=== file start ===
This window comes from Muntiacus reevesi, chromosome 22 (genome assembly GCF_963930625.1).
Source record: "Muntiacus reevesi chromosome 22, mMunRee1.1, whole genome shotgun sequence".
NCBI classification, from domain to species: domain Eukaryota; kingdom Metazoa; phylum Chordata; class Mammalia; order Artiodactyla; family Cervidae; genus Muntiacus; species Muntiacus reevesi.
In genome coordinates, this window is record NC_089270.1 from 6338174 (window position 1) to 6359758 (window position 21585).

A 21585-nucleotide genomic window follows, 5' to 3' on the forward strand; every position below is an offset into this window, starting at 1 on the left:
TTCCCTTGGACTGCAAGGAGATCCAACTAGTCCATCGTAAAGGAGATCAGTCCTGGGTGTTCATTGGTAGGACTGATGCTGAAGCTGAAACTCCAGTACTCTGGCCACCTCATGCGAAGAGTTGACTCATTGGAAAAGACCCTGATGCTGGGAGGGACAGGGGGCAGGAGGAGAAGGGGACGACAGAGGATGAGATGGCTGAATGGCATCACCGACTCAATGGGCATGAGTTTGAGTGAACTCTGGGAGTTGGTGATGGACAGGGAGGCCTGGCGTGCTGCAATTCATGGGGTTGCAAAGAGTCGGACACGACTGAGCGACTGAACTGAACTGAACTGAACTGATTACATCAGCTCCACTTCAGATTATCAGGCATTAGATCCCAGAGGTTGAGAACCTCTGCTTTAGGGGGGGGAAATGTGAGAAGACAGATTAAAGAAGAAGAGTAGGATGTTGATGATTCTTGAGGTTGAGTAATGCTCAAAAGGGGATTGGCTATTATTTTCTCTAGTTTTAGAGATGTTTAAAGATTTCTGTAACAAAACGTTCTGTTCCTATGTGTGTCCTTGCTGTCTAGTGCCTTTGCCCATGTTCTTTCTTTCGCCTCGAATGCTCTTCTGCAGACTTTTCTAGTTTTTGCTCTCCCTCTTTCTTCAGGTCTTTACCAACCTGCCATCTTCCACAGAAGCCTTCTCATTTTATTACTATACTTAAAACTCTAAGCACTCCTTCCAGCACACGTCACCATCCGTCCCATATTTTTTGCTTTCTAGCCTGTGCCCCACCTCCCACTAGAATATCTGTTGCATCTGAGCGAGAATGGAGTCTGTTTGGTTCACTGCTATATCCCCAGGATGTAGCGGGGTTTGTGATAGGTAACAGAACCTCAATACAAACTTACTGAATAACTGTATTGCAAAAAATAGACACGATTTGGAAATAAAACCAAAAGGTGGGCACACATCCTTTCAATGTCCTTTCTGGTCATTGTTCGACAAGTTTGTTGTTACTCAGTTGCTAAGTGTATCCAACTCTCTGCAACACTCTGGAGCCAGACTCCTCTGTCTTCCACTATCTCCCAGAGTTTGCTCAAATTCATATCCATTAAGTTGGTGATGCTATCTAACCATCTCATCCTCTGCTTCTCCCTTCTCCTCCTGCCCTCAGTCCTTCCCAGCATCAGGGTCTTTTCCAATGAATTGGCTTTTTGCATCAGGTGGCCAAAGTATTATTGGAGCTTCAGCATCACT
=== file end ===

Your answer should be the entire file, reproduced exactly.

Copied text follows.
This window comes from Muntiacus reevesi, chromosome 22 (genome assembly GCF_963930625.1).
Source record: "Muntiacus reevesi chromosome 22, mMunRee1.1, whole genome shotgun sequence".
NCBI classification, from domain to species: domain Eukaryota; kingdom Metazoa; phylum Chordata; class Mammalia; order Artiodactyla; family Cervidae; genus Muntiacus; species Muntiacus reevesi.
In genome coordinates, this window is record NC_089270.1 from 6338174 (window position 1) to 6359758 (window position 21585).

A 21585-nucleotide genomic window follows, 5' to 3' on the forward strand; every position below is an offset into this window, starting at 1 on the left:
TTCCCTTGGACTGCAAGGAGATCCAACTAGTCCATCGTAAAGGAGATCAGTCCTGGGTGTTCATTGGTAGGACTGATGCTGAAGCTGAAACTCCAGTACTCTGGCCACCTCATGCGAAGAGTTGACTCATTGGAAAAGACCCTGATGCTGGGAGGGACAGGGGGCAGGAGGAGAAGGGGACGACAGAGGATGAGATGGCTGAATGGCATCACCGACTCAATGGGCATGAGTTTGAGTGAACTCTGGGAGTTGGTGATGGACAGGGAGGCCTGGCGTGCTGCAATTCATGGGGTTGCAAAGAGTCGGACACGACTGAGCGACTGAACTGAACTGAACTGAACTGATTACATCAGCTCCACTTCAGATTATCAGGCATTAGATCCCAGAGGTTGAGAACCTCTGCTTTAGGGGGGGGAAATGTGAGAAGACAGATTAAAGAAGAAGAGTAGGATGTTGATGATTCTTGAGGTTGAGTAATGCTCAAAAGGGGATTGGCTATTATTTTCTCTAGTTTTAGAGATGTTTAAAGATTTCTGTAACAAAACGTTCTGTTCCTATGTGTGTCCTTGCTGTCTAGTGCCTTTGCCCATGTTCTTTCTTTCGCCTCGAATGCTCTTCTGCAGACTTTTCTAGTTTTTGCTCTCCCTCTTTCTTCAGGTCTTTACCAACCTGCCATCTTCCACAGAAGCCTTCTCATTTTATTACTATACTTAAAACTCTAAGCACTCCTTCCAGCACACGTCACCATCCGTCCCATATTTTTTGCTTTCTAGCCTGTGCCCCACCTCCCACTAGAATATCTGTTGCATCTGAGCGAGAATGGAGTCTGTTTGGTTCACTGCTATATCCCCAGGATGTAGCGGGGTTTGTGATAGGTAACAGAACCTCAATACAAACTTACTGAATAACTGTATTGCAAAAAATAGACACGATTTGGAAATAAAACCAAAAGGTGGGCACACATCCTTTCAATGTCCTTTCTGGTCATTGTTCGACAAGTTTGTTGTTACTCAGTTGCTAAGTGTATCCAACTCTCTGCAACACTCTGGAGCCAGACTCCTCTGTCTTCCACTATCTCCCAGAGTTTGCTCAAATTCATATCCATTAAGTTGGTGATGCTATCTAACCATCTCATCCTCTGCTTCTCCCTTCTCCTCCTGCCCTCAGTCCTTCCCAGCATCAGGGTCTTTTCCAATGAATTGGCTTTTTGCATCAGGTGGCCAAAGTATTATTGGAGCTTCAGCATCACT